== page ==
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A better future: celebrating the end of bear dancing

WSPA’s 17 years of bear protection work in India and our part in ending the cruelty of bear dancing was recognized by the Indian government in November 2012, as it announced a national action plan to safeguard bears.

The government worked with WSPA and other leading global and national organizations to create the comprehensive National Bear Conservation and Welfare Action Plan, designed to prevent cruelty to bears and protect wild populations.

WSPA Chief Executive Mike Baker praised the move: “It is inspiring to see that animals matter to people in India. We know that animals also matter to the planet – protecting them is vital to any successful response to the biggest issues of our time, from disasters and climate change, to stable food supplies and good health.”

Putting Bears in their place

The national plan has elevated India’s bears to their rightful place as treasured wild animals, alongside tigers and elephants, and is backed by the public: according to research undertaken in 2012 by WSPA India, 84 per cent of Indians believe preventing cruelty to wild animals is important.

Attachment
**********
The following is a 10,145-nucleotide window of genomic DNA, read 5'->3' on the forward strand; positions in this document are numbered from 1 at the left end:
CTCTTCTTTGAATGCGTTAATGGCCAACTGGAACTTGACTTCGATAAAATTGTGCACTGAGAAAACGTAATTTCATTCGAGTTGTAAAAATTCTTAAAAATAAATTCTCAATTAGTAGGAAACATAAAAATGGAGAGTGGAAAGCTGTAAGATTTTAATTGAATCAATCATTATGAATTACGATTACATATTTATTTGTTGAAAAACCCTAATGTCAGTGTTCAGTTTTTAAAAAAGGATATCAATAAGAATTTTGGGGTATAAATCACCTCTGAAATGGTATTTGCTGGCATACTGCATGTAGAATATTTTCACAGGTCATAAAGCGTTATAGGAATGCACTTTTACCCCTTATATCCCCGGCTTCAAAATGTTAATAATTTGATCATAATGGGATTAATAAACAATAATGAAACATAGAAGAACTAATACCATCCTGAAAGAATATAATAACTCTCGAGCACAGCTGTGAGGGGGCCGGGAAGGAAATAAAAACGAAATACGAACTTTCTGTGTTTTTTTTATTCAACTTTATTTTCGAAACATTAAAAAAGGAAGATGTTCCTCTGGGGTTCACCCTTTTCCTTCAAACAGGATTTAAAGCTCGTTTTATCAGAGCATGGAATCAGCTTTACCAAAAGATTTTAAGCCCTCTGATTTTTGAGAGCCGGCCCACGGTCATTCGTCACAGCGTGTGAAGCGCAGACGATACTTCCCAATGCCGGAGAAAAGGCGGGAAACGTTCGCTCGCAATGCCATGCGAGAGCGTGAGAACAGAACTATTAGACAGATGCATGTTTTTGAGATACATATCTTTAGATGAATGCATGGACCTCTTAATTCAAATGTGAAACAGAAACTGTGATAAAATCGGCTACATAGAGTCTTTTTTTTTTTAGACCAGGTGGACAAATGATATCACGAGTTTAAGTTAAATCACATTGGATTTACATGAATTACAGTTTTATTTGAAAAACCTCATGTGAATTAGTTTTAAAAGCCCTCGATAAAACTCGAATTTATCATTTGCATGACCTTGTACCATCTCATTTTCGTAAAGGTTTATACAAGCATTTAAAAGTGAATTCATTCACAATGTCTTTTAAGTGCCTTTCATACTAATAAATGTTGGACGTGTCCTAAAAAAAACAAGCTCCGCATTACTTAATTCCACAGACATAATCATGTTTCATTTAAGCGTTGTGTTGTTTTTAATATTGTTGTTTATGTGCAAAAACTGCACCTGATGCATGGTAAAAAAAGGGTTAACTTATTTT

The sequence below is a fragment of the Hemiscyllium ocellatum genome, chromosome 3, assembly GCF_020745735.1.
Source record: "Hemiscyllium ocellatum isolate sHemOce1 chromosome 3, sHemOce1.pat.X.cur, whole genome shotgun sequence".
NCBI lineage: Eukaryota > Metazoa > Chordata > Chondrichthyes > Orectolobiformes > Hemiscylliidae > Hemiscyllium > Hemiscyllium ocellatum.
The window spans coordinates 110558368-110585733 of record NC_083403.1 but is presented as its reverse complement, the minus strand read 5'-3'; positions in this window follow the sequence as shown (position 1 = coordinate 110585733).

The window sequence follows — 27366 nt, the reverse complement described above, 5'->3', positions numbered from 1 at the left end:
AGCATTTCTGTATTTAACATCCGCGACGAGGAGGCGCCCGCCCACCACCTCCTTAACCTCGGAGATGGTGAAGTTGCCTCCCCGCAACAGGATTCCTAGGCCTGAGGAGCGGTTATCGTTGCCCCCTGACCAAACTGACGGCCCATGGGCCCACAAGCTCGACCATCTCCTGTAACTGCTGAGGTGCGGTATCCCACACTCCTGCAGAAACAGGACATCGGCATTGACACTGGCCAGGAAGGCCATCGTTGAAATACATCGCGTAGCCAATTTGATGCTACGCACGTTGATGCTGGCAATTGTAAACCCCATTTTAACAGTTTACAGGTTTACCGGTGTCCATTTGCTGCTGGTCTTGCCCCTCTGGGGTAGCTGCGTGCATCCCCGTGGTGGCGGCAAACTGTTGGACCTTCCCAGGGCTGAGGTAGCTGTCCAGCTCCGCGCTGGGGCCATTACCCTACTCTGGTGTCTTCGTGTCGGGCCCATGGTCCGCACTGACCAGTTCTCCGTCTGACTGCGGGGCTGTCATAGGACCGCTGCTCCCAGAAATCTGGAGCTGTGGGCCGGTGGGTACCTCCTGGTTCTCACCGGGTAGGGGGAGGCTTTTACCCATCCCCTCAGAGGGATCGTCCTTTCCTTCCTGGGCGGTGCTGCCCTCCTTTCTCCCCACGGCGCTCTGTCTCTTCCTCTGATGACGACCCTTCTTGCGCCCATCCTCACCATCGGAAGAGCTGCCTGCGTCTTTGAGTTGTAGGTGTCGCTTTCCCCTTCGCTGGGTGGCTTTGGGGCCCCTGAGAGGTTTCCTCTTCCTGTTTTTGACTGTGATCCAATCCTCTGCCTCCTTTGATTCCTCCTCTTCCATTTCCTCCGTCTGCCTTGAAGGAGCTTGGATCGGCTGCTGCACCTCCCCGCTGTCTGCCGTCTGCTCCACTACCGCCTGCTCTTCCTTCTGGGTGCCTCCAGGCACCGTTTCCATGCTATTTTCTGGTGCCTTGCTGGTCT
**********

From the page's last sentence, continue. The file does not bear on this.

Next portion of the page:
Within its broad powers, the plan seeks to help prevent the re-emergence of bear dancing – a cruelty that begins with the poaching of cubs and which has been the focus of WSPA’s work in India for nearly 20 years.

It is a suffering that WSPA and the Wildlife Trust of India – and our supporters – are proud to have played a significant role in ending, in part by working with forestry officials to providing anti-poaching training to over 400 government forestry staff and volunteers who can now protect bears in the wild.

A success story for bears and people

With the government backing bears, WSPA is announcing the completion of our successful alternative livelihoods program, run in partnership with the Wildlife Trust of India.

This sustainable approach assisted Kalandars – traditional dancing bear owners – to identify new livelihoods and to establish stable incomes, send their children to school and turn their backs on animal cruelty for good. Watch the wonderful stories of Sher, Aslam, Mohammed and Aziz >>

Now nearly 400 bears rescued from lives ‘of dancing’ are receiving world-class, life-long care for their physical and mental scars in centers managed by Wildlife SOS, International Animal Rescue and Free the Bears, in partnership with the Indian government.

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